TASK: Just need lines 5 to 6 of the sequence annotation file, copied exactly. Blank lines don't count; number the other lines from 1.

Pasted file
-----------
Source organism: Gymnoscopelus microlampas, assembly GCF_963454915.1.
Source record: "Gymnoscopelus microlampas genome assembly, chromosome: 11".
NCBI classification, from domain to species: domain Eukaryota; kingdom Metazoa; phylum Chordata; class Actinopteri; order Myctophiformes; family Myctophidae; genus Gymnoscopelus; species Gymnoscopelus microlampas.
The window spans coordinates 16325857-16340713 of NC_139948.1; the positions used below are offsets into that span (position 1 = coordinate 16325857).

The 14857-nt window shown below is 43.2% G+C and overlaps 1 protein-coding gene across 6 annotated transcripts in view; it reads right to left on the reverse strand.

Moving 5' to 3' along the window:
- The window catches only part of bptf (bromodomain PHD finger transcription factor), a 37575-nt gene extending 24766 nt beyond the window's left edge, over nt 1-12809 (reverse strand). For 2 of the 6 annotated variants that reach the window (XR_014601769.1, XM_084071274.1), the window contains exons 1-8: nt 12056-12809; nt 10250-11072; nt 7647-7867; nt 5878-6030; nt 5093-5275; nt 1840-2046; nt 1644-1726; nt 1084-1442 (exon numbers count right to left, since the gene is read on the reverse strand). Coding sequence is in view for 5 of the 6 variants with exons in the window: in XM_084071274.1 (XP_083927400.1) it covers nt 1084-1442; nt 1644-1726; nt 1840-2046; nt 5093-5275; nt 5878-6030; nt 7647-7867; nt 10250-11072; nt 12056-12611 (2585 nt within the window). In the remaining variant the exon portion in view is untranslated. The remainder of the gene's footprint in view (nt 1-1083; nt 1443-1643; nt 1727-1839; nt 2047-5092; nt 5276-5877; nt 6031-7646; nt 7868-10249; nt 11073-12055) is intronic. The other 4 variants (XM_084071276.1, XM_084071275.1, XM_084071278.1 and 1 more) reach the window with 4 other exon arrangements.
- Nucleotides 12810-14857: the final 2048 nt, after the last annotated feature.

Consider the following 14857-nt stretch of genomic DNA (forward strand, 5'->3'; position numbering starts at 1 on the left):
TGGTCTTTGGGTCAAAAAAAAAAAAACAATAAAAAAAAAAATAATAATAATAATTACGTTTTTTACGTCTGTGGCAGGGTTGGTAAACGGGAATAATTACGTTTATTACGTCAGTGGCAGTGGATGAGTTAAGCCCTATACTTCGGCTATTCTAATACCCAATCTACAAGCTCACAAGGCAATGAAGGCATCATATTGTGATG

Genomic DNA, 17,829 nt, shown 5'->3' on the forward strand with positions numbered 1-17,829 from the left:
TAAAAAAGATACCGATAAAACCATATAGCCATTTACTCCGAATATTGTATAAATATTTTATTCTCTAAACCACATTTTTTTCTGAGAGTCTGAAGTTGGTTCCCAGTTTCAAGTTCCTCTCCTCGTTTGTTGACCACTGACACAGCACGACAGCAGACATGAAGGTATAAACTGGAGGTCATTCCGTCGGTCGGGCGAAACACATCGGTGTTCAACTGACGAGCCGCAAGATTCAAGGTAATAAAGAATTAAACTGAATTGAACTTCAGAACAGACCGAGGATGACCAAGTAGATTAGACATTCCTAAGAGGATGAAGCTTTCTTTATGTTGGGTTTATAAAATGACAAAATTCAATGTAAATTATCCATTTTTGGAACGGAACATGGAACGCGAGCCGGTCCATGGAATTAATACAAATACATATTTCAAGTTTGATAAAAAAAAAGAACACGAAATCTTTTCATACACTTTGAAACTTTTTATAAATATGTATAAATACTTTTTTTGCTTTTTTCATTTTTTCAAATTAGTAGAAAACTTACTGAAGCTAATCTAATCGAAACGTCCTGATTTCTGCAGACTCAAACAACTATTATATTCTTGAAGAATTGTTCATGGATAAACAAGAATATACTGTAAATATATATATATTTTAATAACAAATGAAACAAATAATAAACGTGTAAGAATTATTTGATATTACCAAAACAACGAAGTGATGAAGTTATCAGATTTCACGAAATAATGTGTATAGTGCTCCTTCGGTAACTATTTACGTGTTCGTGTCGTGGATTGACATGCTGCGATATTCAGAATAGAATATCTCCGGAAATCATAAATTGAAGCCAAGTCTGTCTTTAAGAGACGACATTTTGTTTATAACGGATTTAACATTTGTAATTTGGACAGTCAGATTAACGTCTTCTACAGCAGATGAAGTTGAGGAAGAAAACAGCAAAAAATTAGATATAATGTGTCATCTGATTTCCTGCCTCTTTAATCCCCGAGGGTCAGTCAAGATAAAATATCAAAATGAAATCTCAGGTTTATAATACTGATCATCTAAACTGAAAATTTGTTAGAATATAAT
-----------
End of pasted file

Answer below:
The 14857-nt window shown below is 43.2% G+C and overlaps 1 protein-coding gene across 6 annotated transcripts in view; it reads right to left on the reverse strand.

Moving 5' to 3' along the window: